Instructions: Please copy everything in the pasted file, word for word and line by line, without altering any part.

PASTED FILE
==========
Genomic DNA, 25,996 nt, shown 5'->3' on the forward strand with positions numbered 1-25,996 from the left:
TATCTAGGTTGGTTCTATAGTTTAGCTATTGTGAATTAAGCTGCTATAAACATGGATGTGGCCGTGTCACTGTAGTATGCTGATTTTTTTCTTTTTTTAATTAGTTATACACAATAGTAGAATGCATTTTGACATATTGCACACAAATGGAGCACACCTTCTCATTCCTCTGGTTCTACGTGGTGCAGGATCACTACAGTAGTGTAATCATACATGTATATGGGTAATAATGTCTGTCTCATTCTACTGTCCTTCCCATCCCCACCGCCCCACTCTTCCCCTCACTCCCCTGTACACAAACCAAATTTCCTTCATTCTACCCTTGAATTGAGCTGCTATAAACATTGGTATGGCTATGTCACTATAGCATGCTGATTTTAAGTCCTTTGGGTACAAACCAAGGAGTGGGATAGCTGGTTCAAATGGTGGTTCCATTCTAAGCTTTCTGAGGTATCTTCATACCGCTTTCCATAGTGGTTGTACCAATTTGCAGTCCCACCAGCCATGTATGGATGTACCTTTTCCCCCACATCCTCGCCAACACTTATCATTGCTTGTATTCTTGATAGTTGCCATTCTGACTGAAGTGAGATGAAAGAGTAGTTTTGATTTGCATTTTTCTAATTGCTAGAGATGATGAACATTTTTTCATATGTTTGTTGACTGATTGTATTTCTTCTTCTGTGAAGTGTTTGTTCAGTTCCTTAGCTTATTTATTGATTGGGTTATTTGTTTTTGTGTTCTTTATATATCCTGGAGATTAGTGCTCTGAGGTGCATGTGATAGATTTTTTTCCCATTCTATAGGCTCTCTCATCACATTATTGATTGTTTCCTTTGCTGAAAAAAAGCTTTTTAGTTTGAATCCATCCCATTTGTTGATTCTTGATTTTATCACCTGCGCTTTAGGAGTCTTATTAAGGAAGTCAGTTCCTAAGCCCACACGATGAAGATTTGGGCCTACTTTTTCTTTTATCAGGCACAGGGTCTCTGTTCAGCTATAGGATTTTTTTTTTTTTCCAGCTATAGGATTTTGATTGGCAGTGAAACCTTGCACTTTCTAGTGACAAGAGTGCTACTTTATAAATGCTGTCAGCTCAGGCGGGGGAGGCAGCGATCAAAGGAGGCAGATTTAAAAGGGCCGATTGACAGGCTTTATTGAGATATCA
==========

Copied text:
Genomic DNA, 25,996 nt, shown 5'->3' on the forward strand with positions numbered 1-25,996 from the left:
TATCTAGGTTGGTTCTATAGTTTAGCTATTGTGAATTAAGCTGCTATAAACATGGATGTGGCCGTGTCACTGTAGTATGCTGATTTTTTTCTTTTTTTAATTAGTTATACACAATAGTAGAATGCATTTTGACATATTGCACACAAATGGAGCACACCTTCTCATTCCTCTGGTTCTACGTGGTGCAGGATCACTACAGTAGTGTAATCATACATGTATATGGGTAATAATGTCTGTCTCATTCTACTGTCCTTCCCATCCCCACCGCCCCACTCTTCCCCTCACTCCCCTGTACACAAACCAAATTTCCTTCATTCTACCCTTGAATTGAGCTGCTATAAACATTGGTATGGCTATGTCACTATAGCATGCTGATTTTAAGTCCTTTGGGTACAAACCAAGGAGTGGGATAGCTGGTTCAAATGGTGGTTCCATTCTAAGCTTTCTGAGGTATCTTCATACCGCTTTCCATAGTGGTTGTACCAATTTGCAGTCCCACCAGCCATGTATGGATGTACCTTTTCCCCCACATCCTCGCCAACACTTATCATTGCTTGTATTCTTGATAGTTGCCATTCTGACTGAAGTGAGATGAAAGAGTAGTTTTGATTTGCATTTTTCTAATTGCTAGAGATGATGAACATTTTTTCATATGTTTGTTGACTGATTGTATTTCTTCTTCTGTGAAGTGTTTGTTCAGTTCCTTAGCTTATTTATTGATTGGGTTATTTGTTTTTGTGTTCTTTATATATCCTGGAGATTAGTGCTCTGAGGTGCATGTGATAGATTTTTTTCCCATTCTATAGGCTCTCTCATCACATTATTGATTGTTTCCTTTGCTGAAAAAAAGCTTTTTAGTTTGAATCCATCCCATTTGTTGATTCTTGATTTTATCACCTGCGCTTTAGGAGTCTTATTAAGGAAGTCAGTTCCTAAGCCCACACGATGAAGATTTGGGCCTACTTTTTCTTTTATCAGGCACAGGGTCTCTGTTCAGCTATAGGATTTTTTTTTTTTTCCAGCTATAGGATTTTGATTGGCAGTGAAACCTTGCACTTTCTAGTGACAAGAGTGCTACTTTATAAATGCTGTCAGCTCAGGCGGGGGAGGCAGCGATCAAAGGAGGCAGATTTAAAAGGGCCGATTGACAGGCTTTATTGAGATATCA